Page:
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Encinitas to tackle Streetscape project in phases

(File photo)

Given the uncertainty of the coronavirus pandemic’s impact on Encinitas in the coming months, it’s best to break the long-planned Leucadia Streetscape project into phases, the City Council has decided.

In a special workshop Wednesday, May 27, city employees presented the council with several options for what could go into a first phase of work, if the project was broken up. The council unanimously picked “Option 1-C,” which calls for overhauling the stretch of Coast Highway 101 from Marcheta Street to Basil Street, adding a storm drain system near the future railroad undercrossing at El Portal, and building three parking pod areas.

That option, which is estimated to cost $7.7 million, will be included in a draft city spending plan for the next fiscal year. The council will review the proposed spending plan June 10 and vote on it June 24. The new fiscal year begins July 1.

In December, city officials were planning to borrow $30 million and start the entire project — overhauling the full, 2.5-mile section of Coast Highway 101 from La Costa Avenue south to A Street and adding six traffic circle roundabouts — late this year. Then, the global pandemic hit.

Now, council members said, the prudent thing is to pursue the project in stages and keep an eye out for any potential grant funding. Option 1-C is the right approach “given the fiscal constraints,” Councilman Tony Kranz said.

Councilwoman Kellie Shay Hinze said Streetscape needs to be a priority for Encinitas because the renovation work is expected to bring long-term economic benefits to Leucadia area businesses, while Councilwoman Jody Hubbard said the proposed parking pod areas would be “super important” customer parking areas for the restaurants and retail businesses.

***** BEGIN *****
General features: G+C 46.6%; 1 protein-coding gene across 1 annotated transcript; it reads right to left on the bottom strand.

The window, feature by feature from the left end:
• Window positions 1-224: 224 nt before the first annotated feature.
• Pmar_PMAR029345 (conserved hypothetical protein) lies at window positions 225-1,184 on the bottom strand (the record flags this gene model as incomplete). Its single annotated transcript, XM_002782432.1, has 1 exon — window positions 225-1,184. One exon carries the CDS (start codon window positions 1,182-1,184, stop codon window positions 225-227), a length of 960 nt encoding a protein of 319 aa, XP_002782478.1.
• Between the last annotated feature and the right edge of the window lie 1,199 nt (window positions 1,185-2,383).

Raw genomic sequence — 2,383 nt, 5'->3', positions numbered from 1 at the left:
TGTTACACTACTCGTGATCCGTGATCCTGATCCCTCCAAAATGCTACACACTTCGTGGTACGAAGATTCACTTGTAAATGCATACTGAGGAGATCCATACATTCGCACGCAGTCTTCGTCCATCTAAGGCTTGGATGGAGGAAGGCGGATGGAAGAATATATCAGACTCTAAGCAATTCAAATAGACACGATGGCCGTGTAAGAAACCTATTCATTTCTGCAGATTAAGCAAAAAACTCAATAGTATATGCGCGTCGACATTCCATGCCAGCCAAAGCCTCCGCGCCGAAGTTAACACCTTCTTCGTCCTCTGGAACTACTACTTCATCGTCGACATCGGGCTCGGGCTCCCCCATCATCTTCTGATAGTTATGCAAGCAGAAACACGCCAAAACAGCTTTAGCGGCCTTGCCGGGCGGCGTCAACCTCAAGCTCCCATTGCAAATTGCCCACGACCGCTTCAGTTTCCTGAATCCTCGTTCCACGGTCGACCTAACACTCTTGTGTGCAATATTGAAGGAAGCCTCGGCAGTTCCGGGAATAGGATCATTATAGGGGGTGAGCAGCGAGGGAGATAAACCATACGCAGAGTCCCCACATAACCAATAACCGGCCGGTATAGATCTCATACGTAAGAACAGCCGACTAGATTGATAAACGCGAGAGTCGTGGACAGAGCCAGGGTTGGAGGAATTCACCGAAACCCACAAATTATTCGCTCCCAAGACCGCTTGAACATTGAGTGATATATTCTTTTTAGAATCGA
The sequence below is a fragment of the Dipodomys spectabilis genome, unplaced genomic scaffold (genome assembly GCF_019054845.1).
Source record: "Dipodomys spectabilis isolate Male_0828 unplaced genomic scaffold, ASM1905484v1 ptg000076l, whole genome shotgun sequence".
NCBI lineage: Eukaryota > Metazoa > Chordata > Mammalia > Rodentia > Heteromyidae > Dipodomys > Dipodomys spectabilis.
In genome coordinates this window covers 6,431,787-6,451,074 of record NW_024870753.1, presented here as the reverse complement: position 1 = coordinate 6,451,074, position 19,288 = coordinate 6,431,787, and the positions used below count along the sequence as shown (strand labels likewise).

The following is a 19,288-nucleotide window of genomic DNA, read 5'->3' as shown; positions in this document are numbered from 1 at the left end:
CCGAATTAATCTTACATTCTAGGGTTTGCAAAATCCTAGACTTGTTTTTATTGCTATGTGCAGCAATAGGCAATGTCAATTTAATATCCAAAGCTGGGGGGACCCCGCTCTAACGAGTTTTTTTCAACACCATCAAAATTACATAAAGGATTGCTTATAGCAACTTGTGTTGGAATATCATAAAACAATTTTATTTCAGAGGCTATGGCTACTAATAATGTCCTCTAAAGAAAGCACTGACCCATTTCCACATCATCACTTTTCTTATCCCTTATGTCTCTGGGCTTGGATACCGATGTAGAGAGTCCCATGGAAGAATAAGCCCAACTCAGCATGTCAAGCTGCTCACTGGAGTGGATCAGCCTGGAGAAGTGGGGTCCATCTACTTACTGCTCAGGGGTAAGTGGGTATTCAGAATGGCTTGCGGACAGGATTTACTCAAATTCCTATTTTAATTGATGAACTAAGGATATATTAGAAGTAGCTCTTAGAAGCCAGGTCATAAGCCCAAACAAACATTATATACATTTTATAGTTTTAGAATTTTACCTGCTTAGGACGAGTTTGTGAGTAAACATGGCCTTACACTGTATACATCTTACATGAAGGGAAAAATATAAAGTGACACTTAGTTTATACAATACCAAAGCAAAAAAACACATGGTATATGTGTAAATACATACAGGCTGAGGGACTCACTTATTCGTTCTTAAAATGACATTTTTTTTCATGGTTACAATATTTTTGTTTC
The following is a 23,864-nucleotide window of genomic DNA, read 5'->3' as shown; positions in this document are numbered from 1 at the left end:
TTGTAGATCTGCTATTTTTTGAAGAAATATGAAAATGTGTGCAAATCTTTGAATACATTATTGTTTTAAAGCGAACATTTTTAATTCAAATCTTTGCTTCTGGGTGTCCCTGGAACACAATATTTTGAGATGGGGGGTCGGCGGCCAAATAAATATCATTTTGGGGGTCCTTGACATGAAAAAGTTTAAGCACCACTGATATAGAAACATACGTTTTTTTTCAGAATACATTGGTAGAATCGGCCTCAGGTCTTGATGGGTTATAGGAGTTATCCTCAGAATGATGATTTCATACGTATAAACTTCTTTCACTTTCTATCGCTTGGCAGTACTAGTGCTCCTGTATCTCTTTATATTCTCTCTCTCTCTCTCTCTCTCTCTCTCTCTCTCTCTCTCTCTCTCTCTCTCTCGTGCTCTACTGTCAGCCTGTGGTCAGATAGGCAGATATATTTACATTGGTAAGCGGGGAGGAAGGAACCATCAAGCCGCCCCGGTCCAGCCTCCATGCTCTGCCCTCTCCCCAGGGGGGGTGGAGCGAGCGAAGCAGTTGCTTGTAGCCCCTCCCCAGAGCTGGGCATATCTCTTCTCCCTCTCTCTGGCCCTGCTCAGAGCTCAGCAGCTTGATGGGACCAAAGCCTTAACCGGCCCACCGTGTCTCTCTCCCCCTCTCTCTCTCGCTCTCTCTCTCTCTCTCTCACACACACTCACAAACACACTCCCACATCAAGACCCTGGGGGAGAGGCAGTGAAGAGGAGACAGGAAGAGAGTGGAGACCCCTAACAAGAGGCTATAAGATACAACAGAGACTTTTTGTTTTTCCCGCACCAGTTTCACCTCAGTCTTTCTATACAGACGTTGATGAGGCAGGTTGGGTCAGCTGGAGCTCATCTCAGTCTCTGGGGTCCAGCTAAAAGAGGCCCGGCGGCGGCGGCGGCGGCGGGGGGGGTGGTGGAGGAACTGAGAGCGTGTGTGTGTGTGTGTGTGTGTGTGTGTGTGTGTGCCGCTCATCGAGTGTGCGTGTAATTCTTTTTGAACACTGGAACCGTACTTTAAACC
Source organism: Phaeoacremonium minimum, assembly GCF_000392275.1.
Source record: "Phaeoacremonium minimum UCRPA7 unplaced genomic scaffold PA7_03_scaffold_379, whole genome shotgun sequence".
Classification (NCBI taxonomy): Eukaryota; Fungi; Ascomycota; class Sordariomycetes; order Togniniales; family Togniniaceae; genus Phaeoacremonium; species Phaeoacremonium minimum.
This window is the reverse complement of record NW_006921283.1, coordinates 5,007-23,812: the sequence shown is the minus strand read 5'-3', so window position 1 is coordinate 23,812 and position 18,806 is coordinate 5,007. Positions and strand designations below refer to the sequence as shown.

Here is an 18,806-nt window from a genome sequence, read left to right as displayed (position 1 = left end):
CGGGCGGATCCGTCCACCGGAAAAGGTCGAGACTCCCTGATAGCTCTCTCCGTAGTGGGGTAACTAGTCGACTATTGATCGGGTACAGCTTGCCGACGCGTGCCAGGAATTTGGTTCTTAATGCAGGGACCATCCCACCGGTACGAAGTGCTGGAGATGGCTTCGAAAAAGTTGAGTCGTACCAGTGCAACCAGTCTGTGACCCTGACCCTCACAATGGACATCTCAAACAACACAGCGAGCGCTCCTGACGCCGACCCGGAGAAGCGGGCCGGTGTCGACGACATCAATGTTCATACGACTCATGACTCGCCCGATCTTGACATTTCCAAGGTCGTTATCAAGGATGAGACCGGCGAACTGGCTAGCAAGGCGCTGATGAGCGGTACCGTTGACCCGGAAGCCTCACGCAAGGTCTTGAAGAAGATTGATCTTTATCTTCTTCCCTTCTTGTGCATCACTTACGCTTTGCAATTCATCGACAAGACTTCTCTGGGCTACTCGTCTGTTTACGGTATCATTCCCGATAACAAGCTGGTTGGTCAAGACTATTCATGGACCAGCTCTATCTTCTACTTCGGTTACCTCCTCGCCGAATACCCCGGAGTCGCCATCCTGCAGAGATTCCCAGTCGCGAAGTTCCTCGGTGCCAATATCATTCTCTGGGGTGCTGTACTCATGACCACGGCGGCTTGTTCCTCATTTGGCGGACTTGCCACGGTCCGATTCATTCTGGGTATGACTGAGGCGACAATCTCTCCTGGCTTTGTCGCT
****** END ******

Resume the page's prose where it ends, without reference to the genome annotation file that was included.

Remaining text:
City staff presented the council with two other versions of the Option 1 proposal. The “A” version only included the roadway overhaul and was estimated to cost $5.75 million, while the “B” option, which was estimated to cost $7.35 million, included the roadway work plus the storm drain, but not the parking pods.

Also put forward was a slightly bigger project option, with the same three project choices. That proposal called for the roadway work to stretch farther south to A Street, instead of stopping at Marcheta. Under that scenario, the trio of options ranged in price from $8.7 million to $10.65 million.

In other action Wednesday, May 27, the council directed city staff to move forward with a program to give $2,500 grants to up to 200 small businesses that have been facing economic hardship due the pandemic. The program will be included in the coming fiscal year’s budget, and the funding will come out of the $1.12 million the city will receive from the county via the Coronavirus Aid, Relief, and Economic Security Act, the council decided.

Initially, city employees had suggested setting a cut-off limit of 50 employees or less for small businesses to receive the grant money, but council members said they preferred a lower figure, so more of the city’s smallest businesses would get the money.

“If you could hone that employee number down a little bit, I’d feel a lot more comfortable with it,” Hubbard said.

Assistant City Manager Mark Delin said city business records indicate there are about 480 businesses with 50 or fewer employees in Encinitas and about 365 of them have 20 employees or less. Council members ultimately selected 25 employees or less as the cutoff, and asked Delin to look into how many businesses that would be.

In order to qualify for the money, businesses will need to have premises in the city and to have been required to cease operations or to have faced significant alteration in their regular business activities during the stay-at-home order. Restaurants and retail stores would qualify, while private offices, such as attorneys, would not because they could continue to conduct their work via phone and computer, Delin said.

Council members debated whether to only give the money to businesses that had been in operation for at least two years, but ultimately decided not to pursue that restriction. Mayor Catherine Blakespear said she could support the 25 employees or less limit, but not a years-of-operation one, saying that new businesses also benefit the city.

Councilman Joe Mosca said the $2,500 grants may seem small, but restaurants and retail shops can use any help they can get during these troubled times.

“I think this is a great step in the right direction,” he said.

-- Barbara Henry is a freelance writer for The San Diego Union-Tribune


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